By noticing in myself, and somewhat more lightly questioning and discerning in others where states of making enemy, obstacle, means to an end of 'what is', both with intuition and with logic, I found a way to discern fear and ego as they arise. Rather than straddle extremes and swing wildly between them, I tend now to sway more gently in the equilibrium of them knowing and allowing them each their time more honestly, fairly and recognising they are both beneficial in growing awareness, capacity & willingness, and both can be misinterpreted or misrepresented at times.

In a funny way, because raising the notions of ethos, logos and pathos as keys in communicating with self and others was deemed too 'intellectual' in another topic - the balance of them - ethos-values, pathos-emotions/intuition, and logos - facts - when balanced honestly bring the peace that is not available when they are not in harmony or are not being presented and accepted in awareness, capacity & willingness.

So, in that I agree with Webby that
To me, spirituality is the essence of life that is inclusive of, but not limited to human physicality.
..
known and manifest in degrees of awareness.
Our rights start deep within our humanity; they end where another's begin~~ SmileyJen

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Re: What does 'spirituality' mean to you?

Post by EternalPrize » Wed Feb 04, 2015 3:03 am

Great question, and something I've been trying to describe better myself lately. I think Alan Watts had a good quote about it.

Spirituality means real life. It is to get directly in touch with the here and now, the basics, the plain. 95%+ people think it means some sort of "transcending" or something "beyond," but really it means what is actually here.

The end.

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EnterZenFromThere
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Re: What does 'spirituality' mean to you?

Post by EnterZenFromThere » Wed Feb 04, 2015 10:28 am

Thanks for all the replies - every answer has been great to read, excellently written, and fascinating how everyone describes spirituality differently, though with some people overlapping more or less with others.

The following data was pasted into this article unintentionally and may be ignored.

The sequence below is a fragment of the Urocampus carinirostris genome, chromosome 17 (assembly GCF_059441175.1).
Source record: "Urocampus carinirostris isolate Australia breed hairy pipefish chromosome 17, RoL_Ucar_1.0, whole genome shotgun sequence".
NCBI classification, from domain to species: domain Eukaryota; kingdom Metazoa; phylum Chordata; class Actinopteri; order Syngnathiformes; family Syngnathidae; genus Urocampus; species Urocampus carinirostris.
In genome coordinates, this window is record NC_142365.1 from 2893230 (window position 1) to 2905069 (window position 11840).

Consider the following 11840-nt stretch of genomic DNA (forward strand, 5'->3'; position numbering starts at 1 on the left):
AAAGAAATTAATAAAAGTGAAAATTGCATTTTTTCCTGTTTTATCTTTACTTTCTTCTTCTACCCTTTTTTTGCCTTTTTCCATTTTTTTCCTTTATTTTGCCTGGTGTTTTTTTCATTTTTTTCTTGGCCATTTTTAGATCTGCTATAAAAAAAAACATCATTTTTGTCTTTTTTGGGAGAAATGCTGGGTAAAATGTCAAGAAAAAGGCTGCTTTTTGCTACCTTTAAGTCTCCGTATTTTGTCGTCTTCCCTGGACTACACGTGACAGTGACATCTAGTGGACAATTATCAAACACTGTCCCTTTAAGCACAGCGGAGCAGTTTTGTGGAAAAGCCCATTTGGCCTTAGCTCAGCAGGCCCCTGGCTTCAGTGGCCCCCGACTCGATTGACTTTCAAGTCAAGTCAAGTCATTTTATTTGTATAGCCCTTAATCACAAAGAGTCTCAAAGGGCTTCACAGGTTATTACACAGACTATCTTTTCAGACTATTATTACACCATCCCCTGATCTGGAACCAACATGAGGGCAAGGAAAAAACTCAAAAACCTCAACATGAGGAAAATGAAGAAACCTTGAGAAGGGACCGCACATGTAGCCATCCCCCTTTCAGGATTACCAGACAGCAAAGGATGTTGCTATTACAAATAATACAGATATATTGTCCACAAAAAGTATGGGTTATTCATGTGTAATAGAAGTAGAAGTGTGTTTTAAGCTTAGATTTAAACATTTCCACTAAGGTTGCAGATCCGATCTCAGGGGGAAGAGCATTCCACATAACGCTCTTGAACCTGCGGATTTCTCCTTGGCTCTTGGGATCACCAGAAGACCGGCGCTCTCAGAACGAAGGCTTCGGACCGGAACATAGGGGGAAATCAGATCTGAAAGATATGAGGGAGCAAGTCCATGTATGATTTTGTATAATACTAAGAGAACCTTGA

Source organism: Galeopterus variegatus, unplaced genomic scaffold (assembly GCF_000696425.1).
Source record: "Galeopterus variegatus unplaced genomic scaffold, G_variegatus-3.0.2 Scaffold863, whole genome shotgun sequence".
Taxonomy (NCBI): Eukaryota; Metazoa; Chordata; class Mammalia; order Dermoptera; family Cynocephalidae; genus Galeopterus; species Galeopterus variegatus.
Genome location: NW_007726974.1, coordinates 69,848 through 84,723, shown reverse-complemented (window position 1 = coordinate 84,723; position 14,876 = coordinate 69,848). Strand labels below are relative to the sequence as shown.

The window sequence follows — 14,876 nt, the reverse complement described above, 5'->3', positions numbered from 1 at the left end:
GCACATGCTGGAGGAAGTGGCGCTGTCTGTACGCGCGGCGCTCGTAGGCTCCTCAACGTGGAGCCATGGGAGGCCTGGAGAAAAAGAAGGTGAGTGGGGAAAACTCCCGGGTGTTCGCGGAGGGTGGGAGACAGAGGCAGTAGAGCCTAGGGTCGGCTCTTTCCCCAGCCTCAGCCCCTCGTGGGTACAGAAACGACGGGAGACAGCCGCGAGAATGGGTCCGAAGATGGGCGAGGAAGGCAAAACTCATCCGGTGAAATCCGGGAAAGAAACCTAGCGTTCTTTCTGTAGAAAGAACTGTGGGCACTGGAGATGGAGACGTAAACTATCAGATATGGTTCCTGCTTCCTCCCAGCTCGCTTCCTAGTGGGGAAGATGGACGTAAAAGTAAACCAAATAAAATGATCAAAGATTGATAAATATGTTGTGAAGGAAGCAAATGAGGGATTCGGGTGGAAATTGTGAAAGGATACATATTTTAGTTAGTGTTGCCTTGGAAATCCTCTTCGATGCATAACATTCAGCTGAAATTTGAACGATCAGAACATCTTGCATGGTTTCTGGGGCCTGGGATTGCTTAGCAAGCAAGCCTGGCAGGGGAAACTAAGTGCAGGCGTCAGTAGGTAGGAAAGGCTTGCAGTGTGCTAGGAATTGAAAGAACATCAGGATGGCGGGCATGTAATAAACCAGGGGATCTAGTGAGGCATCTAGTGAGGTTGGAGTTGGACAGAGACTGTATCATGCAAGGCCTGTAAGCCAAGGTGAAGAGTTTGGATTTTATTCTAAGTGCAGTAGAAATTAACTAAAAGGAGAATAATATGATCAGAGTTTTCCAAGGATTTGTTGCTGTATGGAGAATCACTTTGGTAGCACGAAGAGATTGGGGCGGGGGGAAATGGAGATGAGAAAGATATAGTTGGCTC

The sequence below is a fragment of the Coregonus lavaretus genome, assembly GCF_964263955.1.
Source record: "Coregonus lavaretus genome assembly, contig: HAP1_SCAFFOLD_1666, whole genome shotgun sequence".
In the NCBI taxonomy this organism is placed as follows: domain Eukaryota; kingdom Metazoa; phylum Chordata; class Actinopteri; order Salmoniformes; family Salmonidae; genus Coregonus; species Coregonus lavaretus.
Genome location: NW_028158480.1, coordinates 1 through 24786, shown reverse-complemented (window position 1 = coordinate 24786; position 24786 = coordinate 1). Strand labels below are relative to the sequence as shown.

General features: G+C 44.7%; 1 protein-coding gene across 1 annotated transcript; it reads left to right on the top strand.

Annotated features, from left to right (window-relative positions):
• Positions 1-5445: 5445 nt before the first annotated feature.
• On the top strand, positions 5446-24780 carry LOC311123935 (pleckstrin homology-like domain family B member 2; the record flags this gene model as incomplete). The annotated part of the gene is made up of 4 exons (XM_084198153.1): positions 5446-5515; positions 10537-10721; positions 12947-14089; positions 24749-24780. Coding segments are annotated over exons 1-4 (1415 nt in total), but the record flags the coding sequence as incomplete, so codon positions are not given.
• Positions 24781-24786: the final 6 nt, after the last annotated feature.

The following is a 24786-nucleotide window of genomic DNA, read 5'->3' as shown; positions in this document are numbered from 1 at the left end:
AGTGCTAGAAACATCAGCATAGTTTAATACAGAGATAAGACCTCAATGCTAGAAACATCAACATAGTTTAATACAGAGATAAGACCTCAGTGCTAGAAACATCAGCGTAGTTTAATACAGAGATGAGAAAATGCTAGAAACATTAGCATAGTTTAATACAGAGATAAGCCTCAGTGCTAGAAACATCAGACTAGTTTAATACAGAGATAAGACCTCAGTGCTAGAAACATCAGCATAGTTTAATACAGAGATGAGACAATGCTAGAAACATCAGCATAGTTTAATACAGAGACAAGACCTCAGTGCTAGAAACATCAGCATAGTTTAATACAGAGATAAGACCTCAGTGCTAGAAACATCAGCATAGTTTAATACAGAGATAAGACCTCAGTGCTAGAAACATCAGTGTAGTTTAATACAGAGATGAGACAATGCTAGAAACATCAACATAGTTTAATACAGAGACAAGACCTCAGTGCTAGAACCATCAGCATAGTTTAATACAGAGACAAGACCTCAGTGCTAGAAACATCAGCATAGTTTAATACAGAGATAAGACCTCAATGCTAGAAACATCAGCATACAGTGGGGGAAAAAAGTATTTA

snowheight wrote:And you Jack? What does it mean to you now?
Thanks for asking! The way I see it there is no objective answer to this question. Only our own relative interpretation of what spirituality means for us, open to change in every moment. I feel a definition of spirituality should be very open - to embrace the freedom inherent within spirit. I don't see spirituality as limited to a specific dogma or opinion, though it can be expressed in those ways.

To me, spirituality is the exploration of life to raise awareness of life and enhance quality of life.

By this definition you don't need to believe you are being spiritual to be spiritual. Just experiencing the life you live is enough. Through this experiencing you raise your awareness of what you are experiencing. Regardless of whether this experience is perceived as positive or negative by you, you still raise your awareness of life through your experiencing of it. This raising of awareness leads to a navigation toward what we desire and away from what repulses us. Like magnets we gravitate toward a higher quality of life. This may not be perceptible at times, but I feel, in the bigger picture, this is always what is taking place. Even a step backward is a step forward - it's a step back to make space for a running jump - the net result is always moving further forward - always more growth of being - always more difference - always more comparison - always more potential for growth through the comparison and navigation of difference. Even if our awareness or quality of life seem low now, that is only so that all being can be enhanced by the experiences we offer.